Didier Fiuza-Faustino: Yes, it was perceived that way. But for me, it is the same process, since the very beginnings of the firm right up until our latest exhibition in Japan, for which I worked on regular office false ceilings. I do not see it a purely artistic production in the sense that this exhibition formed part of an architect’s approach. This isn’t a strategy in itself, but rather a system of cause and effect, where choices and opportunities are presented as is, without any premeditation. It is more of a survival strategy, a period of experimentation where I break free from the contingencies that every client-architect relationship entails. It is in this sense that I am perhaps closer to the process of artists given that I produce my own topics and programs. This period of experimentation and exploration seemed crucial to move on to the development of acts of architecture.
The Bureau des Mésarchitectures
Stream: After LAPS, your firm changed and became the “Bureau des Mésarchitectures” [Office of Misarchitectures]. What are “misarchitectures?”
Didier Fiuza-Faustino: By creating the Bureau des Mésarchitectures, we transitioned from adolescence to adulthood. We were talking about strategy earlier on. We try to anticipate what will happen next. Our positioning developed as a nebula, with one foot in the realm of art and the other in architecture, which gave us access to a new type of work. All our upstream activities made us to realize that we get the clients that we deserve. An increasing number of exceptional project owners come to find us. Even with local authorities or the fashion scene, with its unique economy, we manage to retain some degree of integrity thanks to this permanent need to experiment. I like the TV series X-Files, not for its production, but actually for the subtitle of its opening credits: “The truth is out there!” I often want to kick-start our discussions with new clients with the following assumption: what you ask will not necessarily match what you will get at the end. It is in some sense the anti-thesis of “WYSWYG” (What You See Is What You Get), that we translate in the Bureau des Mésarchitectures as “What You See Is Not What You Get!” That is the way we position ourselves and our customers are increasingly in capacity to take on the risk and to follow us. One of the latest examples is the project carried out for the Center of the Contemporary Art (CCA) of Kitakyushu in Japan; we were initially nowhere near to winning the contract. We deprogrammed the initial expectations of the client and this preliminary step that architects haven’t been doing for years now, this capacity to overthrow a program, to rethink it, was what guided our intervention. It is a quality that must be developed because for us, it is unthinkable to accept a ready-made program. Most of the time, programs are defined based on an existing one and a pretense of analysis, more than as something that must be conceived of in their singularity. Architects produce singularity however, and it is in this sense that the process of architectural creation converges with that of the artist.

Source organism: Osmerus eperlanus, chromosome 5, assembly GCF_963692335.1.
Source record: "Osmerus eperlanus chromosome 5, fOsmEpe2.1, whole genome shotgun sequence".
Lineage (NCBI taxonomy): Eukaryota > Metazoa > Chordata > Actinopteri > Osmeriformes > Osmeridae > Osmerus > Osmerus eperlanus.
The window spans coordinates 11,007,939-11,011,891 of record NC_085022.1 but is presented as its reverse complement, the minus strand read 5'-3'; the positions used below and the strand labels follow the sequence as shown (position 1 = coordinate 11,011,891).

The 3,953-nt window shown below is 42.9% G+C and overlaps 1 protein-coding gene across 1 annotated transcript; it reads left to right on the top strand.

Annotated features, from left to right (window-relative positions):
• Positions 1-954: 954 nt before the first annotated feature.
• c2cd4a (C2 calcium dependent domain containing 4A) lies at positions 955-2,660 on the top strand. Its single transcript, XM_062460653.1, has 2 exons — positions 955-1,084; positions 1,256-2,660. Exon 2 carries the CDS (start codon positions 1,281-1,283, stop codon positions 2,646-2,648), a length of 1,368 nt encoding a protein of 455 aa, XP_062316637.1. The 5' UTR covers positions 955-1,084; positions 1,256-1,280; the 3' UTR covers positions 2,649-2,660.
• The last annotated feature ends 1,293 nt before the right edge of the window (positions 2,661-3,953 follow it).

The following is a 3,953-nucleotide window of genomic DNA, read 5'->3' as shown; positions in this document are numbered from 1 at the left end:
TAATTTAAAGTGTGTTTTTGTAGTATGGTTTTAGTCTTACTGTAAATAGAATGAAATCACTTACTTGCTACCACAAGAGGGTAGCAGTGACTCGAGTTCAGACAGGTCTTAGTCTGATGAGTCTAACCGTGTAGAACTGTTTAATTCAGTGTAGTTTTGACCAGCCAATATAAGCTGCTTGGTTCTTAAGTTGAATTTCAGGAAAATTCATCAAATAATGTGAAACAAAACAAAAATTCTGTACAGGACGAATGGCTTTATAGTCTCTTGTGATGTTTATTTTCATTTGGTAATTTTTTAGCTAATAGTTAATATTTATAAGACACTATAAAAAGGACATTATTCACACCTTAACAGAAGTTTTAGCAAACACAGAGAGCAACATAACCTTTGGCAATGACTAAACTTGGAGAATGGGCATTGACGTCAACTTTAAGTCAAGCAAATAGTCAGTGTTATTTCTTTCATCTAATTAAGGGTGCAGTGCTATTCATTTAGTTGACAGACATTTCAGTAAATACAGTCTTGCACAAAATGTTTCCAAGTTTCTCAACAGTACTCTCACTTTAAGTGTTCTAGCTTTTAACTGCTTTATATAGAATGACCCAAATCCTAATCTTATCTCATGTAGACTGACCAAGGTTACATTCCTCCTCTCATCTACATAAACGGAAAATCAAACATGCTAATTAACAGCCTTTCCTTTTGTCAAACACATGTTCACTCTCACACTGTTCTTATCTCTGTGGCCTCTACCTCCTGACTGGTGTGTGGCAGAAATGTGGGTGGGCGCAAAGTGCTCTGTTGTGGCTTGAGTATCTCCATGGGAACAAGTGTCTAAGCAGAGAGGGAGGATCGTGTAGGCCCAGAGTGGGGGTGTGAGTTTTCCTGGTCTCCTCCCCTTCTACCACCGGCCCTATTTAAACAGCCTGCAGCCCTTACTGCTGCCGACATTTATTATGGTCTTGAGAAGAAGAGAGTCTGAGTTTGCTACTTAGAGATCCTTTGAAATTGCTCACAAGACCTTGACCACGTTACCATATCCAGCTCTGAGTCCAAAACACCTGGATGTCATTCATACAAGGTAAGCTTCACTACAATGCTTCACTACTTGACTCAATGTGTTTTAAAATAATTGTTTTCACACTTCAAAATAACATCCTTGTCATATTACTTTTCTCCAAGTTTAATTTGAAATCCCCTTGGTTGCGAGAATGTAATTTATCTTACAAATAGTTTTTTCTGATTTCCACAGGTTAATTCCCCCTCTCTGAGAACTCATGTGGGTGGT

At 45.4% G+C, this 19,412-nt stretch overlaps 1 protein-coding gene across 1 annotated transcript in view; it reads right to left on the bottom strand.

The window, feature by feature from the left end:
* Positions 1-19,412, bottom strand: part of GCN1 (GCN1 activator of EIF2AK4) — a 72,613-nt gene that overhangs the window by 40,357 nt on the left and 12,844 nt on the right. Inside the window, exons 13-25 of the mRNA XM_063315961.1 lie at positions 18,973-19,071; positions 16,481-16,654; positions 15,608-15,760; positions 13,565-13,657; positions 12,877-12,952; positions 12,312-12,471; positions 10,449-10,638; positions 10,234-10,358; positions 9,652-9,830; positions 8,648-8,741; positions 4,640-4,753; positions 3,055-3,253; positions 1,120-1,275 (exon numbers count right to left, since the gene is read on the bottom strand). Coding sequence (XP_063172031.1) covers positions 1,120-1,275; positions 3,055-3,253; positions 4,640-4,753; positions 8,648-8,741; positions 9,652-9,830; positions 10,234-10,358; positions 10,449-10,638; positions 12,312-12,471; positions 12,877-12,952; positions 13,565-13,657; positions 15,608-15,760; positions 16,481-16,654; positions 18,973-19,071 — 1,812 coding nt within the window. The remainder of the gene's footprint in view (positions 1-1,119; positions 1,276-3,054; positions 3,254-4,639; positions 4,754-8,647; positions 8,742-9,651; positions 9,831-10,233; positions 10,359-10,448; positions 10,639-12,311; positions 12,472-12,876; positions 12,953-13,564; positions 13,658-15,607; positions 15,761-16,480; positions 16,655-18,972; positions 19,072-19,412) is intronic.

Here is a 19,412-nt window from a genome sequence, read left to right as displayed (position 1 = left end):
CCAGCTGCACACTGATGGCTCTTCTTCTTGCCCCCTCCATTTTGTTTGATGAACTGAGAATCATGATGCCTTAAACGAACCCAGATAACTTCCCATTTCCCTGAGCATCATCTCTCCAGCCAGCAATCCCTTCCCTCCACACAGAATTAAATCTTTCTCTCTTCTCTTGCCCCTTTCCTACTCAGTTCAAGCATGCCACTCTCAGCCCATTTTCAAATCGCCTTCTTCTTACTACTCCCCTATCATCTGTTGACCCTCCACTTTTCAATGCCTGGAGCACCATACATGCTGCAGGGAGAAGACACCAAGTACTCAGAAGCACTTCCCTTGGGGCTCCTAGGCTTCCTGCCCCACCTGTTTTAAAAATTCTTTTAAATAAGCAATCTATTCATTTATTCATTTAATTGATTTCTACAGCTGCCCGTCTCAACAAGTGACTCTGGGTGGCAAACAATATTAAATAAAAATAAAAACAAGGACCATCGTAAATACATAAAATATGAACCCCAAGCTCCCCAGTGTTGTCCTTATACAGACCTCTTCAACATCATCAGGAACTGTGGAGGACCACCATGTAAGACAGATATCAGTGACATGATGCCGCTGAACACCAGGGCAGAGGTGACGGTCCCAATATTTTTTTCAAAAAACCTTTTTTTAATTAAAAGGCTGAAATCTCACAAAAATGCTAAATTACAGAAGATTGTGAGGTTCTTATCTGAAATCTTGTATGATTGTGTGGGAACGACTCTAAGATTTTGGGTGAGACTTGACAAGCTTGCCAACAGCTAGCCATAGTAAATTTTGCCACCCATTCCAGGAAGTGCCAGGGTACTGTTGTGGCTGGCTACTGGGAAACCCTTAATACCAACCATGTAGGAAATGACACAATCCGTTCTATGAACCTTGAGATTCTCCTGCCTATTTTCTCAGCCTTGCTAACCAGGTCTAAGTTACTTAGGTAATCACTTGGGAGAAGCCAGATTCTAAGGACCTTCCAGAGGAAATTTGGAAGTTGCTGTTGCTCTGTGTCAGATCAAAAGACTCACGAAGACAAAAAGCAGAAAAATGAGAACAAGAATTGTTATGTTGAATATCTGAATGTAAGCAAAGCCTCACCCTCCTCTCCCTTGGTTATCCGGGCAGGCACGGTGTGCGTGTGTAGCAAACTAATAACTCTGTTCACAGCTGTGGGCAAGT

Stream: What is your strategy for competitions?
Didier Fiuza-Faustino: Until now, we have had the chance to receive many requests for proposals. We take more interest in the topics than in the system of competitions itself. We found the theme of the competition for the Cité du Design (City of Design) of Saint-Étienne really fascinating and we were selected without any reference. We liked the hybrid and complex aspect of the program. It was utterly modern: a school, an art center, a museum, and a shopping arcade were to be developed. We are not satisfied with the materialization of the program and the story was not working, so we worked on an architecture of repetition, with no place for finiteness. An architecture that is frozen in time, but that could also be gangrened over time.
Stream: The lion’s share of your production is staged in the museum space, either by a specific direct intervention in the museum or else by the exhibition of collector’s “items” of experimental architecture. Can we speak of a strategy of exposure if we take into account the fact that museums have become inescapable and unifying monuments of the economy of modern cities?
Experimenting Architecture Through Art
Didier Fiuza-Faustino: The visibility strategy that you mention was not necessarily required at the start, but it provided the opportunity to do some building as our first customers were museums and art centers. But, as for the rest, I did not have a communication strategy, and I dare hope that the press coverage we got came from the interest that our projects generated. We have a web site that we haven’t updated in a year and that consists in a single video sequence entitled Under Discussion. Architects have fully understood that it was necessary to do some outreach regarding their projects, using their web sites, publications, and exhibitions. Here lies the true problem that exists between art and architecture. Architects have not assimilated the fact that art was a system of intellectual production for our discipline, and not a medium of communication. The purpose of art is not to promote the architectural firms. We operate in an adulterated system because of the misunderstanding of what the world of art actually is. After attending oral examinations in architecture schools, I realized that a majority of students believe that it is necessary to have a foothold in the art world because it is the best way to achieve an increased visibility and to quickly get noticed. It is a big mistake to think that because contemporary art makes it possible to experiment things that we do not have the time do in an architectural firm, where one is caught up in a process of design and construction. Personally, art is where I do my research and development.
Stream: So you explore concepts in architectural art?